Innovation comes from the top in successful R&D companies – and executive input and support plays a large part in creating the aforementioned innovative culture. Leadership provides company vision to align R&D efforts with, and importantly, is often the only thing able to overturn older methods of management and red tape that get in the way of innovation.

In the study, faster growth companies said that their executives are more closely involved with R&D programs, and 78% of those, report tight executive alignment around both investment and strategy, numbers that drop to 62% for average-growth and 53% for slower-growth businesses. Tight alignment across the executive leadership team helps increase the chances that new innovations achieve the needed support of critical functional organizations beyond the R&D team.

Once again, need seekers reported higher involvement by leadership teams in innovation models, with 84% reporting high involvement (compared with 63% for market readers and 57% for tech drivers).

4. A customer-first
approach

Deeper customer insights was ranked as the most important capability in coming up with innovative ideas, and all participants in the survey, whether they classify themselves as slow or fast-growth, viewed customer insight as critical to the success of the innovation process.

Interestingly, companies who report level or slower-growth believe they are doing the best at focusing on customer insight. Reported fast-growth companies, on the other hand, see it as being only their second-most competence. In the same vein, need seekers, who have consistently outperformed their competition in the above characteristics, also rank their consumer insight ability as slightly lacking.

As the report hypothesises, this makes a certain amount of sense – need seekers, whose model values customer insight, and fast-growth companies are always looking for further improvement, and perhaps recognise that “when it comes to gathering customer insights, no company is ever done learning.”

5. The right
projects

‘Fail fast and fail often’ goes Silicon Valley’s mantra. Yet for the R&D leaders and managers surveyed, where the point of failure happens is the critical part. Thirty-five percent of respondents believe that project selection is the most important part of the innovation process, followed by ideation at 31%. While an innovation program may go through multiple stages – from ideation, selection, development and onto commercialisation – it is the decision making on which projects to ‘green light’ at the front end that are most important drivers of success or failure.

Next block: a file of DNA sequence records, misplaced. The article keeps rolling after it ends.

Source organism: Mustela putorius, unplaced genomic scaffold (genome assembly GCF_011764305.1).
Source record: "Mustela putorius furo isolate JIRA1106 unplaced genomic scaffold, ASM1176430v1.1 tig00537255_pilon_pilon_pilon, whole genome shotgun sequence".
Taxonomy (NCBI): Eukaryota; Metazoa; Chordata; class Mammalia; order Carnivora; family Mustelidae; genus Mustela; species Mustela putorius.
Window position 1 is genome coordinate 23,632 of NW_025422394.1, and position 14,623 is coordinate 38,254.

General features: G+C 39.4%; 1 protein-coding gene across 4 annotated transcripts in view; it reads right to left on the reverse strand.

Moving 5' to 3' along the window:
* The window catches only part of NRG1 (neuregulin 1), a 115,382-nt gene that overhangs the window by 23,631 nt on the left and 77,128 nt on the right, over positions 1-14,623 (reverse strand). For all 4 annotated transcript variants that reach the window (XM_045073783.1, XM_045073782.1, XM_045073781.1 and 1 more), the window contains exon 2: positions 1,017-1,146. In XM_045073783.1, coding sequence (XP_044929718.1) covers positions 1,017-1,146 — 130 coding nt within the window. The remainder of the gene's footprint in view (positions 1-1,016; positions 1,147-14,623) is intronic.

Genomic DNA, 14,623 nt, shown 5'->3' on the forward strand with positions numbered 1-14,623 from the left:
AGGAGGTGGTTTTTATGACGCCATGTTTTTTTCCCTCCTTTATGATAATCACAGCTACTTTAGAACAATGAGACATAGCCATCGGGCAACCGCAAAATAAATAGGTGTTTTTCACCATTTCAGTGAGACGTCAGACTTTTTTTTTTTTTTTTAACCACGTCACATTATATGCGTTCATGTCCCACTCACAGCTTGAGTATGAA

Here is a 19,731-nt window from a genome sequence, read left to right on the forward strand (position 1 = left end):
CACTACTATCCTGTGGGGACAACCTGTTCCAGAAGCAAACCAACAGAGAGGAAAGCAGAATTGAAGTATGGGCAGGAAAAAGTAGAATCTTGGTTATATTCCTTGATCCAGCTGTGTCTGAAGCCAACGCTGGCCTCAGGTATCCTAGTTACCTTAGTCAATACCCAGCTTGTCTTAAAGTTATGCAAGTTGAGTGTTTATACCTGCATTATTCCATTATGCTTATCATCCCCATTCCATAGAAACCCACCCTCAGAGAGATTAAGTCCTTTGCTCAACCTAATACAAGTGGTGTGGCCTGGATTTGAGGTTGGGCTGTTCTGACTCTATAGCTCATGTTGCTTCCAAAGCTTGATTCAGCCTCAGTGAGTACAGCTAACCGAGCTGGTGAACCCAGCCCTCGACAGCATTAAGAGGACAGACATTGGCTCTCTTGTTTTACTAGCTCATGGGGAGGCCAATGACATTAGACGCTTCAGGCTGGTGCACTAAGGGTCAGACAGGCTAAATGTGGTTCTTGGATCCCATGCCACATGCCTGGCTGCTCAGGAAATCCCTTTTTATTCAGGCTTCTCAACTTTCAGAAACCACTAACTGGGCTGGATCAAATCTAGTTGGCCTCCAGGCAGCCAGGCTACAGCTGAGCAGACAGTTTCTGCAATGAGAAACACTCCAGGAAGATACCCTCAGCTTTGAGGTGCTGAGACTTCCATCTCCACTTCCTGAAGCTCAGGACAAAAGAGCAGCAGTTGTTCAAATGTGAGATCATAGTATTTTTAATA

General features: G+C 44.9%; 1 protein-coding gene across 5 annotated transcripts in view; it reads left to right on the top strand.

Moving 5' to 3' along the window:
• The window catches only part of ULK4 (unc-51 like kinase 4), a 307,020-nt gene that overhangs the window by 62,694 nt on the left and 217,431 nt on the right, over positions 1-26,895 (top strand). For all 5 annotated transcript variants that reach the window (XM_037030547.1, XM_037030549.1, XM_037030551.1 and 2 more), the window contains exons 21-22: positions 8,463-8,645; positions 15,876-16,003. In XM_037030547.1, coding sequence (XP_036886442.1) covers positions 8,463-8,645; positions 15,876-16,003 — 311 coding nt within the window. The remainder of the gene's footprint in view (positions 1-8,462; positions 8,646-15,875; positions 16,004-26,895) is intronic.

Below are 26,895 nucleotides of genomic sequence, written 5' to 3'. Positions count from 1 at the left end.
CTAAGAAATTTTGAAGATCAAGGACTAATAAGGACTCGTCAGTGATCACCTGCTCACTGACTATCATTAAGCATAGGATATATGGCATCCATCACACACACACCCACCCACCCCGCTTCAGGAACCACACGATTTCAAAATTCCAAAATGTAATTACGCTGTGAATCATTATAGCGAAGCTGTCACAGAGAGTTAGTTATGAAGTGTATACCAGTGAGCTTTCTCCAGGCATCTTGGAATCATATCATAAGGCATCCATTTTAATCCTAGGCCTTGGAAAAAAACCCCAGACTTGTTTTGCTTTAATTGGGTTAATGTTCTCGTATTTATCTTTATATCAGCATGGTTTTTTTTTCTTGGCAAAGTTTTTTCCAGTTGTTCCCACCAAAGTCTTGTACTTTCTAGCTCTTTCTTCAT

Given that development takes longer, and costs more, it is perhaps obvious that the better the original idea the greater the chance of success – for the project, and the company. A poor product is more unlikely to be recoverable once it has made it into production. Backing this finding up, companies that self-select as faster-growing believe they are most competent at ideation and project selection.

6. A holistic approach
to being the best

As competition increases in a global landscape, companies have to do more to be the best. This is undeniably true of innovation. While companies could get by excelling at one or two characteristics in the past, this is no longer enough. To be truly great at innovation, and consistently attain higher revenues and profits, companies, like those on the high- leverage list, must exemplify all five of the above characteristics.  

Simply throwing money at research and development will not result in success, and indeed, when done poorly, is likely to push companies towards negative outcomes. Instead, organisations must create a robust innovation program that is integrated with business strategy and culture, espoused by leadership, focused on the end user and rigorously vetted before selection.

This means thinking bigger, improving in the above five areas and making sure they then “converge in a way that pushes the boundaries of market expectations and transforms the customer experience.”


For more insights, statistics and examples drawn from the 2018 Global Innovation 1000 study, visit ‘What the Top Innovators Get Right’ on strategy+business.

* Based on 2017 data.

 

Digital Pulse: Barry Jaruzelski

Contributor

Barry Jaruzelski

Barry Jaruzelski is a leading practitioner in technology and innovation strategy for Strategy&, PwC’s strategy consulting group.